Critics charge that the Trust\'s success is more due to her proximity to power rather than vision or real commitment. Sujata denies power is the reason, saying that the Trust does not have the money or international donor support that people think it has. "My worry now is how to make the hospital sustainable after the German donors, who are paying for everything, leave," she says. "I don\'t know any hanky-panky, all I want to do is good work."
Sujata has her own followers: job-seekers, aspiring politicians, hangers-on seeking or willing to trade favours. The flair with which the Prime Minister\'s daughter holds court in her big house in Mandikatar shows all the trappings of an emerging politician. Over 50 people mill around the Trust\'s office at Lazimpat every day, others visit her at home from early in the morning. The fact that Sujata spends more of her time in Nepal these days has led to speculation that her marriage is on the rocks. Sujata declined to discuss her private life with us, saying that her involvement in many projects and her political career is what has keeps her here. Both politics and social work are about changing society, especially for the better. Says Sujata: "You can help small groups by doing small projects, you have to be in politics to make a larger impact. The ministries have money earmarked for projects in villages, as a politician I\'m in a better position to demand that the resources be spent where they are meant to be."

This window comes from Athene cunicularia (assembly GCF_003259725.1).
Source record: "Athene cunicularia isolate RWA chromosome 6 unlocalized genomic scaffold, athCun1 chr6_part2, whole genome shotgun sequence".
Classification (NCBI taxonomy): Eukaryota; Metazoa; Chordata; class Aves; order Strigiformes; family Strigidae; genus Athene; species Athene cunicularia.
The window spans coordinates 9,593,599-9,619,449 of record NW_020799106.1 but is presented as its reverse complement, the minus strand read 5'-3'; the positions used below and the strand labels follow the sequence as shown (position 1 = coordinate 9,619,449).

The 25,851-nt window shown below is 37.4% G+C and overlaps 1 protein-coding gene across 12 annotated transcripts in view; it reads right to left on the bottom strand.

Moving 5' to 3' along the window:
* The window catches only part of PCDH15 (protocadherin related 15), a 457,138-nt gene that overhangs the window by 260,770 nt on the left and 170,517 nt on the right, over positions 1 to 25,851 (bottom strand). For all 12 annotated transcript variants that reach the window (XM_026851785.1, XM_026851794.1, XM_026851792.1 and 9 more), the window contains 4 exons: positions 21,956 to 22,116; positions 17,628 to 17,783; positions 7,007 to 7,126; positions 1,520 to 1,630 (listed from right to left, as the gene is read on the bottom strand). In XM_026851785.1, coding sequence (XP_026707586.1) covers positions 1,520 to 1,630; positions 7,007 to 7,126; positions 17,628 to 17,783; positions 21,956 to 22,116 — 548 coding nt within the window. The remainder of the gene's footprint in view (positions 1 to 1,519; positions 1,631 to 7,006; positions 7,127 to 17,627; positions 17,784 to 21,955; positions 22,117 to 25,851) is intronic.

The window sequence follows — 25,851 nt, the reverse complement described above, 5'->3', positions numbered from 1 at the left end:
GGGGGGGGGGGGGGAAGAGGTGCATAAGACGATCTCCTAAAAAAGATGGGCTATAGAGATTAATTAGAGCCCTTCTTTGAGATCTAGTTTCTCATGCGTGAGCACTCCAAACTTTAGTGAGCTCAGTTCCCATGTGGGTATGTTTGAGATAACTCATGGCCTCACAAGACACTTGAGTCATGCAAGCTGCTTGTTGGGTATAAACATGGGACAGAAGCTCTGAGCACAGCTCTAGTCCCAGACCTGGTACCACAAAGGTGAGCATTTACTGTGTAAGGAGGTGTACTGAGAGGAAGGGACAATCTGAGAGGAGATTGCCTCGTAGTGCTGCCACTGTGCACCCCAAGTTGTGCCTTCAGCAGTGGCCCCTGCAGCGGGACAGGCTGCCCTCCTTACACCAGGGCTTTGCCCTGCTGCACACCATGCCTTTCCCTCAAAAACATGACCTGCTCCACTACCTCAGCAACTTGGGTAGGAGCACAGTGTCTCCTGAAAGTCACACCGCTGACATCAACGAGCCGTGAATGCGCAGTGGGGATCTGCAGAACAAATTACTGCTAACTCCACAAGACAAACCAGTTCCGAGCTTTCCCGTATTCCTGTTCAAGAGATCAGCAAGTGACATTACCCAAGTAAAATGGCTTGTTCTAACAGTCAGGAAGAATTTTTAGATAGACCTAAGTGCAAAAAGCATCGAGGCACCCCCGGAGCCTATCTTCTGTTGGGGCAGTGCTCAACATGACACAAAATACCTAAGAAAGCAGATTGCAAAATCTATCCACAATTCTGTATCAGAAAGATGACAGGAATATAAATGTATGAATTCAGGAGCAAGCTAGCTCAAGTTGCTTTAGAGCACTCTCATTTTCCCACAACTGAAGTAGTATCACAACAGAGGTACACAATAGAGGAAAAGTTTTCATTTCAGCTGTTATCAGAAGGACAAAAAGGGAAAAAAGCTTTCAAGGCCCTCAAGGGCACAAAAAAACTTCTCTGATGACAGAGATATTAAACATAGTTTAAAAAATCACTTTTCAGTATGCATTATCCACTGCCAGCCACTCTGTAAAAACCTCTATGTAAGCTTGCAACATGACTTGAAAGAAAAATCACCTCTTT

One project now on Sujata\'s drawing board is a polytechnic training institute and a centre to train staff nurses. The idea struck her after she met Nepalis working in Qatar. "Because they don\'t have skills they earn less than Indians, Bangladeshis and Filipinos," she says. "With proper training they could get better jobs, more money."
Girija Prasad Koirala has not taken special steps to groom his daughter to be a politician. But it seems the political genes she inherited are just too strong. Sujata visits Sanubua at least once every day but not for any special political coaching. There is one mantra that she has learnt from her father: "He told me emotions and sentiments do not help in politics."